ICU environment. Seven participants raised the notion that the ICU is known to be a noisy, distressful environment, and preferred music can help palliate this situation by creating a more familiar environment for the patient:

Il y a aussi un enjeu de ramener, un peu, du contexte naturel de la personne dans ses soins, parce que, mine de rien, chez nous, moi je vais pas rester en train de faire, mettons, je sais pas; si je vais au fauteuil pendant toute la journée, ben je vais pas regarder le mur pendant toute la journée. Fait que d’avoir de la musique, c’est certain que ça rapproche le patient d’un contexte un peu plus naturel… il y a un peu d’huma- nité là-Dedans; de retrouver un peu de la personnalité de la personne, pis lui donner un peu de choix dans son environne- ment; d’avoir un environnement familier; un environnement où elle se sent un peu plus « at home »; fait que ça, c’est peut- être un point que je trouve qui est bien. [There is also the issue of bringing back a little bit of the person’s natural context in their care because, it may not sound like much but, at home, I am not going to stay there…if I am going to sit on a chair all day, well I’m not going to stare at the wall all day. So having music, for sure, brings the patient closer to a more natural context… there is a bit of humanity in there; to recover a bit of the person’s personality and give them some choice in their environment; to have a familiar environment where they feel a bit more at home] (participant “Blake”, clinician).

Je trouve que, [la musique], c’est plus présent maintenant, depuis mars [2020]… Je pense que c’est vraiment le fait que nos patients n’ont pas de famille, pas de visite, nous on va moins les voir aussi, ils ont moins de consultants qui rentrent dans les chambres. Donc, oui, j’ai l’impression que pour pal- lier à ça, les infirmières ont commencé à utiliser la musique. [I find that [music] is more present now, since March [2020]

I think that it’s really because our patients… have no fam- ily, no visit, we don’t go in to see them as often, there are fewer professionals entering their rooms. So yes, I get the impression that to palliate this, nurses have started to use music] (participant “Drew”, clinician).


More than 80% of participants rated the preliminary POMI as acceptable when provided to patients while at rest. In contrast, some participants found it to be unacceptable if provided immediately after a standard care procedure known to be painful. Instead, participants reported that the intervention should be provided before a standard care procedure known to be painful, in line with current clinical practice guidelines and preventive analgesia in anticipation of a noxious stimulus (de Jong et al., 2013; Devlin et al., 2018; Vadivelu et al., 2014).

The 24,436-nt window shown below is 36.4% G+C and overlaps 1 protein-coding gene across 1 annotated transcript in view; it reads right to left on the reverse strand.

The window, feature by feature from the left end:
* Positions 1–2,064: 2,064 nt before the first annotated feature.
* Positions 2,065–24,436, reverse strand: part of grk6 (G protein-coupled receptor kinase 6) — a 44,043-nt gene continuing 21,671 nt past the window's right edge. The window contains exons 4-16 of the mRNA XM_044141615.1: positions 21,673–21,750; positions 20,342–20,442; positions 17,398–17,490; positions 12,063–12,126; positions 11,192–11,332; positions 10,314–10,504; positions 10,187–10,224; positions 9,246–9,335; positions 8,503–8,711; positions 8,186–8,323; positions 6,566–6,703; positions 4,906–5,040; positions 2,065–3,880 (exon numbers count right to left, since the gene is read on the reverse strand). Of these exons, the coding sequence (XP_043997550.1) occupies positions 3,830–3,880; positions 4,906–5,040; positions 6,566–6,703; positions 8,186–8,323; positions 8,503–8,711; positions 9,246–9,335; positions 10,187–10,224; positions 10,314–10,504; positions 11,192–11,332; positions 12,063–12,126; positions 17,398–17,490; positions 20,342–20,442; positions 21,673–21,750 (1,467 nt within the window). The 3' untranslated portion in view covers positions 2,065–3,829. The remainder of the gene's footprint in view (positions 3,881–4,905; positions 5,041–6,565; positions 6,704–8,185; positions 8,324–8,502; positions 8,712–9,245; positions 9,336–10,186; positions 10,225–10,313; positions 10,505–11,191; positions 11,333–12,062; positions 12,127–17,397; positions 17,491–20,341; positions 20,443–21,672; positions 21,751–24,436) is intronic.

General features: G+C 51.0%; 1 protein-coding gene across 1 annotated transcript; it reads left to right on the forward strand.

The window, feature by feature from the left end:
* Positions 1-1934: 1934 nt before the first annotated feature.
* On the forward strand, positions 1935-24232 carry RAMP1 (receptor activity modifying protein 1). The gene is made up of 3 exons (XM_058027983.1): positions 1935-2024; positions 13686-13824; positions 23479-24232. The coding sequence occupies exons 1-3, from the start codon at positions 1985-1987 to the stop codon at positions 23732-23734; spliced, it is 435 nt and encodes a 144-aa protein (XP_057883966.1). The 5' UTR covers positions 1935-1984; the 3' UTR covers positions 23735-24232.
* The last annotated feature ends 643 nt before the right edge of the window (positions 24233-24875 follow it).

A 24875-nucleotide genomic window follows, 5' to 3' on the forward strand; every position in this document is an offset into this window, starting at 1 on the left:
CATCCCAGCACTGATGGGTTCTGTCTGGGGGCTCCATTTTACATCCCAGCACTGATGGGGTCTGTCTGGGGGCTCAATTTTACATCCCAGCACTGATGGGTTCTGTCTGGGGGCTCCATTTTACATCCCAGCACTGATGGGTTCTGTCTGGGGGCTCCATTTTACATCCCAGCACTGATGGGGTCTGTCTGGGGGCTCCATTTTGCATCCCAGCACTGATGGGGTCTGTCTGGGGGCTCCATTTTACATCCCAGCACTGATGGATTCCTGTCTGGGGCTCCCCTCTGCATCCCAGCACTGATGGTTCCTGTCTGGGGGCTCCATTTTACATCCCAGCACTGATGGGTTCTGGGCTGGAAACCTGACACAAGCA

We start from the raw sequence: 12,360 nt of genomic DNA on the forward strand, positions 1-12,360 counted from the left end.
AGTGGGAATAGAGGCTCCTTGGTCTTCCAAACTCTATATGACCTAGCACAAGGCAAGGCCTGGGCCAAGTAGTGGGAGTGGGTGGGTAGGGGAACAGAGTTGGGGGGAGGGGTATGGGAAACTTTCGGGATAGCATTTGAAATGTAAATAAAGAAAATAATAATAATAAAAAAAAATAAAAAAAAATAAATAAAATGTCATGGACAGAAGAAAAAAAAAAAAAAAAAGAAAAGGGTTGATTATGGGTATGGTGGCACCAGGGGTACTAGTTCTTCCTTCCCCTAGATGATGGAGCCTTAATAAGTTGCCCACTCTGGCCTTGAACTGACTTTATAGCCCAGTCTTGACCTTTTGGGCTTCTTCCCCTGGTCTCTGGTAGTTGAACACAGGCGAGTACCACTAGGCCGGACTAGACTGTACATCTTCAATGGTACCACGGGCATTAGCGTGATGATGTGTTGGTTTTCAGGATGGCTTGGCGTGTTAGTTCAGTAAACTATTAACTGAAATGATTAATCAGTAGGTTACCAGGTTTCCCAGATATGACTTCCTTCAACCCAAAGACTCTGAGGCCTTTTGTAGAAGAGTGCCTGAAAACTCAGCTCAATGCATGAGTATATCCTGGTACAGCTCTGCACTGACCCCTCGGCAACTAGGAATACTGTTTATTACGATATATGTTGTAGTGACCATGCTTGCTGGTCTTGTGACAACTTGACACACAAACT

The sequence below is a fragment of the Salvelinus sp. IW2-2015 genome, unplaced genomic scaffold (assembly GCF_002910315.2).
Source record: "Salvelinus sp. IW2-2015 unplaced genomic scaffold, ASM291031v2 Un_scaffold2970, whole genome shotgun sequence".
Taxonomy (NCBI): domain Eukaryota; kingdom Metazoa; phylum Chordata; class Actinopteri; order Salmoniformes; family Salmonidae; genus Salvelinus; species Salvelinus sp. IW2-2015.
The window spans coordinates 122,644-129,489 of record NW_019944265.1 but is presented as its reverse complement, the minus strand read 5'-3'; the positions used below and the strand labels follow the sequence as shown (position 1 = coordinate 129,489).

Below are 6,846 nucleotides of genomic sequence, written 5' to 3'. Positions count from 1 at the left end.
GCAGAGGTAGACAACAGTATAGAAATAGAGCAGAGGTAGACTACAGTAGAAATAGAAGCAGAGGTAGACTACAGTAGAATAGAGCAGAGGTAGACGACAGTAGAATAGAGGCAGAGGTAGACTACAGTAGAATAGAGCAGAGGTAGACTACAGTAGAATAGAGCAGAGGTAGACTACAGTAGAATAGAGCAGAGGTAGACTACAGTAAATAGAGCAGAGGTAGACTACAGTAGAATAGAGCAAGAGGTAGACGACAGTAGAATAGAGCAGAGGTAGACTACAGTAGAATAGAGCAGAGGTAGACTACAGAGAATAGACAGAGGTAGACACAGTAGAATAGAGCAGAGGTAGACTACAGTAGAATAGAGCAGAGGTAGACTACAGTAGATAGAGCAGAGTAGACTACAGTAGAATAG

To mitigate the risks and undesired effects that were noted, par- ticipants recommended that a strict disinfection protocol should be in place and approved by the infection prevention and con- trol department when the material is shared among patients; for example, medical-grade disposable headcovers can be used for headphones. Additionally, participants advised that those who administer the POMI to ICU patients should pay attention to any undesired reaction (e.g., grimacing, crying) to the music and adjust the intervention, if needed, by either changing the type of music or stopping it. Participants recommended that patients should always be given as much control over self-administration of the intervention, to the extent that is possible in the context of critical illness. Finally, participants suggested that wireless options should be prioritized when possible and the music pillow utilized over headphones for patients unable to communicate to reduce the risk of pressure injury and/or discomfort due to wearing headphones.

Giving patients the ability to control the music selection and delivery (i.e., self-administration, when possible, to promote a sense of control) was considered by participants as an important feature of the preliminary POMI. This is in line with what is reported in the literature in other clinical settings, where the perception of control in music selection can increase the analgesic effect (Howlin & Rooney, 2021; Howlin et al., 2022). Related to this, participants agreed that an important criterion for acceptability of the pre- liminary POMI is that the music selection should be congruent with individual patient preferences. More specifically, the music played should be what the patient wants to hear in the moment, as defined by the individual, which can be specified in terms of genre, artists, specific pieces, and/or music characteristics, such as valence (emotion, ranging from negative to positive, perceived as being encouraged by the music, e.g., melancholic versus cheer- ful), and arousal (energy). Studies on the use of music listening interventions for pain management have found that sometimes, patients want to listen to “low energy” music (e.g., a Bach pre- lude) while in other cases, patients prefer “high-energy” music, such as death metal, which can be different from what some clinicians might expect (Howlin & Rooney, 2020; Howlin et al., 2023).

This is also in line with the literature that preferred music characteristics play an important role in pain reduction (Basinski et al., 2018; 2021). Related to this, some participants proposed that the preliminary POMI should not only ask what music the patient would like to listen to (i.e., to know what to add on to the individualized playlist), but also what music the patient does not want to listen to (i.e., to know what to remove from the individualized playlist). For ICU patients unable to communicate their preferences, participants supported the involvement of family members in determining the patient’s music preferences.